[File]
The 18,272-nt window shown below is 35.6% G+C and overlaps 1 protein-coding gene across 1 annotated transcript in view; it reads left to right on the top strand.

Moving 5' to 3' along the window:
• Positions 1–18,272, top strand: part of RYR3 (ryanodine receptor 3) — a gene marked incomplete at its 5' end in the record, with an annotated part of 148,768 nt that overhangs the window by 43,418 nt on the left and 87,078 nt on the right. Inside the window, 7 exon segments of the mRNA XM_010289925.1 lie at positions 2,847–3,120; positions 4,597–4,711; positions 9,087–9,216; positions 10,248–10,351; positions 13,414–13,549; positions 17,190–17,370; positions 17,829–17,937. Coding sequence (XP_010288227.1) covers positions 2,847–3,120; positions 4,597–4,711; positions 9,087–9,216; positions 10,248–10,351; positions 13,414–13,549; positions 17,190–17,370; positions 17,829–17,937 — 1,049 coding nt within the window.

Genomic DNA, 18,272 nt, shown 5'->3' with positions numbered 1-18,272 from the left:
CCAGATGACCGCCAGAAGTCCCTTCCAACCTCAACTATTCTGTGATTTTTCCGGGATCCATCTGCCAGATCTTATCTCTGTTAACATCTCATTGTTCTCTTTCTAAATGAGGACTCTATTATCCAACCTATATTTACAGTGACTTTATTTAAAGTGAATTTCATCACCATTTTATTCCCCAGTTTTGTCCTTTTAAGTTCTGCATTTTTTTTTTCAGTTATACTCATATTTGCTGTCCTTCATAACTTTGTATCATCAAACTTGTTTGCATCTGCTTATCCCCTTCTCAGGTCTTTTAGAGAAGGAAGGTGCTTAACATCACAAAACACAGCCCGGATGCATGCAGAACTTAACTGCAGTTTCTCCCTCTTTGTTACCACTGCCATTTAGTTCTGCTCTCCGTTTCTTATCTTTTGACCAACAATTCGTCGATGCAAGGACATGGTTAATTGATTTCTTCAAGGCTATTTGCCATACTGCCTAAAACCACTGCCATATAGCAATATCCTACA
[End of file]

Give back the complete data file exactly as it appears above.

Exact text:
The 18,272-nt window shown below is 35.6% G+C and overlaps 1 protein-coding gene across 1 annotated transcript in view; it reads left to right on the top strand.

Moving 5' to 3' along the window:
• Positions 1–18,272, top strand: part of RYR3 (ryanodine receptor 3) — a gene marked incomplete at its 5' end in the record, with an annotated part of 148,768 nt that overhangs the window by 43,418 nt on the left and 87,078 nt on the right. Inside the window, 7 exon segments of the mRNA XM_010289925.1 lie at positions 2,847–3,120; positions 4,597–4,711; positions 9,087–9,216; positions 10,248–10,351; positions 13,414–13,549; positions 17,190–17,370; positions 17,829–17,937. Coding sequence (XP_010288227.1) covers positions 2,847–3,120; positions 4,597–4,711; positions 9,087–9,216; positions 10,248–10,351; positions 13,414–13,549; positions 17,190–17,370; positions 17,829–17,937 — 1,049 coding nt within the window.

Genomic DNA, 18,272 nt, shown 5'->3' with positions numbered 1-18,272 from the left:
CCAGATGACCGCCAGAAGTCCCTTCCAACCTCAACTATTCTGTGATTTTTCCGGGATCCATCTGCCAGATCTTATCTCTGTTAACATCTCATTGTTCTCTTTCTAAATGAGGACTCTATTATCCAACCTATATTTACAGTGACTTTATTTAAAGTGAATTTCATCACCATTTTATTCCCCAGTTTTGTCCTTTTAAGTTCTGCATTTTTTTTTTCAGTTATACTCATATTTGCTGTCCTTCATAACTTTGTATCATCAAACTTGTTTGCATCTGCTTATCCCCTTCTCAGGTCTTTTAGAGAAGGAAGGTGCTTAACATCACAAAACACAGCCCGGATGCATGCAGAACTTAACTGCAGTTTCTCCCTCTTTGTTACCACTGCCATTTAGTTCTGCTCTCCGTTTCTTATCTTTTGACCAACAATTCGTCGATGCAAGGACATGGTTAATTGATTTCTTCAAGGCTATTTGCCATACTGCCTAAAACCACTGCCATATAGCAATATCCTACA